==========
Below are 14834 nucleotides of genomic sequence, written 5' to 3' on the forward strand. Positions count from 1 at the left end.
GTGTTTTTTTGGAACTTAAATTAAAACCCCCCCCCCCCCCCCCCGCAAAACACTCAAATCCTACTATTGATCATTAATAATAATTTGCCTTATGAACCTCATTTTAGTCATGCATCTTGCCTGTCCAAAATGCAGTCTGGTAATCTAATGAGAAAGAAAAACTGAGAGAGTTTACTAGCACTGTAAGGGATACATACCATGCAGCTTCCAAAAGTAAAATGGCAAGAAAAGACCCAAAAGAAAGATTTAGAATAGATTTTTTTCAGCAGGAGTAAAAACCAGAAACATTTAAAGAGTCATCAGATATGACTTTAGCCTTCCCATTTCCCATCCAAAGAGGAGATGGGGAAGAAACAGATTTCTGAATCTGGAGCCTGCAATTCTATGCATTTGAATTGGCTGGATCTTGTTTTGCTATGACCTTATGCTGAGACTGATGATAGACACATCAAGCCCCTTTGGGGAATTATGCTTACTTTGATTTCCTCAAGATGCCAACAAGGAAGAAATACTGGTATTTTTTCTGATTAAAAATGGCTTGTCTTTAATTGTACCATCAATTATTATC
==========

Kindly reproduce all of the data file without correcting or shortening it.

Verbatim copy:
Below are 14834 nucleotides of genomic sequence, written 5' to 3' on the forward strand. Positions count from 1 at the left end.
GTGTTTTTTTGGAACTTAAATTAAAACCCCCCCCCCCCCCCCCCGCAAAACACTCAAATCCTACTATTGATCATTAATAATAATTTGCCTTATGAACCTCATTTTAGTCATGCATCTTGCCTGTCCAAAATGCAGTCTGGTAATCTAATGAGAAAGAAAAACTGAGAGAGTTTACTAGCACTGTAAGGGATACATACCATGCAGCTTCCAAAAGTAAAATGGCAAGAAAAGACCCAAAAGAAAGATTTAGAATAGATTTTTTTCAGCAGGAGTAAAAACCAGAAACATTTAAAGAGTCATCAGATATGACTTTAGCCTTCCCATTTCCCATCCAAAGAGGAGATGGGGAAGAAACAGATTTCTGAATCTGGAGCCTGCAATTCTATGCATTTGAATTGGCTGGATCTTGTTTTGCTATGACCTTATGCTGAGACTGATGATAGACACATCAAGCCCCTTTGGGGAATTATGCTTACTTTGATTTCCTCAAGATGCCAACAAGGAAGAAATACTGGTATTTTTTCTGATTAAAAATGGCTTGTCTTTAATTGTACCATCAATTATTATC